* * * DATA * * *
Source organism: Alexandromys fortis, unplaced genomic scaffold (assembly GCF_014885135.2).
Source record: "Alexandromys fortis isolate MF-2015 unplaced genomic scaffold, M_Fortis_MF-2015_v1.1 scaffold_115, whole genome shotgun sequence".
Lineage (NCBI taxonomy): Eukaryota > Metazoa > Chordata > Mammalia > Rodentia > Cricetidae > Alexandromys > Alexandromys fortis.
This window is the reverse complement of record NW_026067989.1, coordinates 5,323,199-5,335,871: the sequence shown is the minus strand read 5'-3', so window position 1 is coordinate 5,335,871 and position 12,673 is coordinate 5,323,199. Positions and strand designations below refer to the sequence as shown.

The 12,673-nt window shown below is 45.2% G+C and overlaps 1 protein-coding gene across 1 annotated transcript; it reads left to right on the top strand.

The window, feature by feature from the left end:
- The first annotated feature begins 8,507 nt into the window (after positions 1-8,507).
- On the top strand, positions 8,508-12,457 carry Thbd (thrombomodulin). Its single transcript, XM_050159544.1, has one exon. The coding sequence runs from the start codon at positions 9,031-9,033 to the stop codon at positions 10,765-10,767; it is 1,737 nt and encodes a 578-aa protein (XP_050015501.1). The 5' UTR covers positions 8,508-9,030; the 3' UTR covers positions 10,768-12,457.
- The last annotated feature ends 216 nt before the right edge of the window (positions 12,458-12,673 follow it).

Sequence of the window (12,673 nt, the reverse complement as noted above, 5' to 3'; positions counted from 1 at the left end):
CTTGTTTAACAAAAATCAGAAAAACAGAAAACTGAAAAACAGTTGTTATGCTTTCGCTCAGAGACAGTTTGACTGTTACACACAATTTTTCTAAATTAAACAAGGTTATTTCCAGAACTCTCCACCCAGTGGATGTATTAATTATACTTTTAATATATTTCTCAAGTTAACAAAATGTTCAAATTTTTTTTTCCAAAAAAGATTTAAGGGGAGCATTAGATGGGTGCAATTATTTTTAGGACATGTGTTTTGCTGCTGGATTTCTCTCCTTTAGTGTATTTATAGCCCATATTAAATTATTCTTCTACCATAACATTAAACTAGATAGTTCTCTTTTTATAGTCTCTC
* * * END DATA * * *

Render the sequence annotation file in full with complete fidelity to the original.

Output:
Source organism: Alexandromys fortis, unplaced genomic scaffold (assembly GCF_014885135.2).
Source record: "Alexandromys fortis isolate MF-2015 unplaced genomic scaffold, M_Fortis_MF-2015_v1.1 scaffold_115, whole genome shotgun sequence".
Lineage (NCBI taxonomy): Eukaryota > Metazoa > Chordata > Mammalia > Rodentia > Cricetidae > Alexandromys > Alexandromys fortis.
This window is the reverse complement of record NW_026067989.1, coordinates 5,323,199-5,335,871: the sequence shown is the minus strand read 5'-3', so window position 1 is coordinate 5,335,871 and position 12,673 is coordinate 5,323,199. Positions and strand designations below refer to the sequence as shown.

The 12,673-nt window shown below is 45.2% G+C and overlaps 1 protein-coding gene across 1 annotated transcript; it reads left to right on the top strand.

The window, feature by feature from the left end:
- The first annotated feature begins 8,507 nt into the window (after positions 1-8,507).
- On the top strand, positions 8,508-12,457 carry Thbd (thrombomodulin). Its single transcript, XM_050159544.1, has one exon. The coding sequence runs from the start codon at positions 9,031-9,033 to the stop codon at positions 10,765-10,767; it is 1,737 nt and encodes a 578-aa protein (XP_050015501.1). The 5' UTR covers positions 8,508-9,030; the 3' UTR covers positions 10,768-12,457.
- The last annotated feature ends 216 nt before the right edge of the window (positions 12,458-12,673 follow it).

Sequence of the window (12,673 nt, the reverse complement as noted above, 5' to 3'; positions counted from 1 at the left end):
CTTGTTTAACAAAAATCAGAAAAACAGAAAACTGAAAAACAGTTGTTATGCTTTCGCTCAGAGACAGTTTGACTGTTACACACAATTTTTCTAAATTAAACAAGGTTATTTCCAGAACTCTCCACCCAGTGGATGTATTAATTATACTTTTAATATATTTCTCAAGTTAACAAAATGTTCAAATTTTTTTTTCCAAAAAAGATTTAAGGGGAGCATTAGATGGGTGCAATTATTTTTAGGACATGTGTTTTGCTGCTGGATTTCTCTCCTTTAGTGTATTTATAGCCCATATTAAATTATTCTTCTACCATAACATTAAACTAGATAGTTCTCTTTTTATAGTCTCTC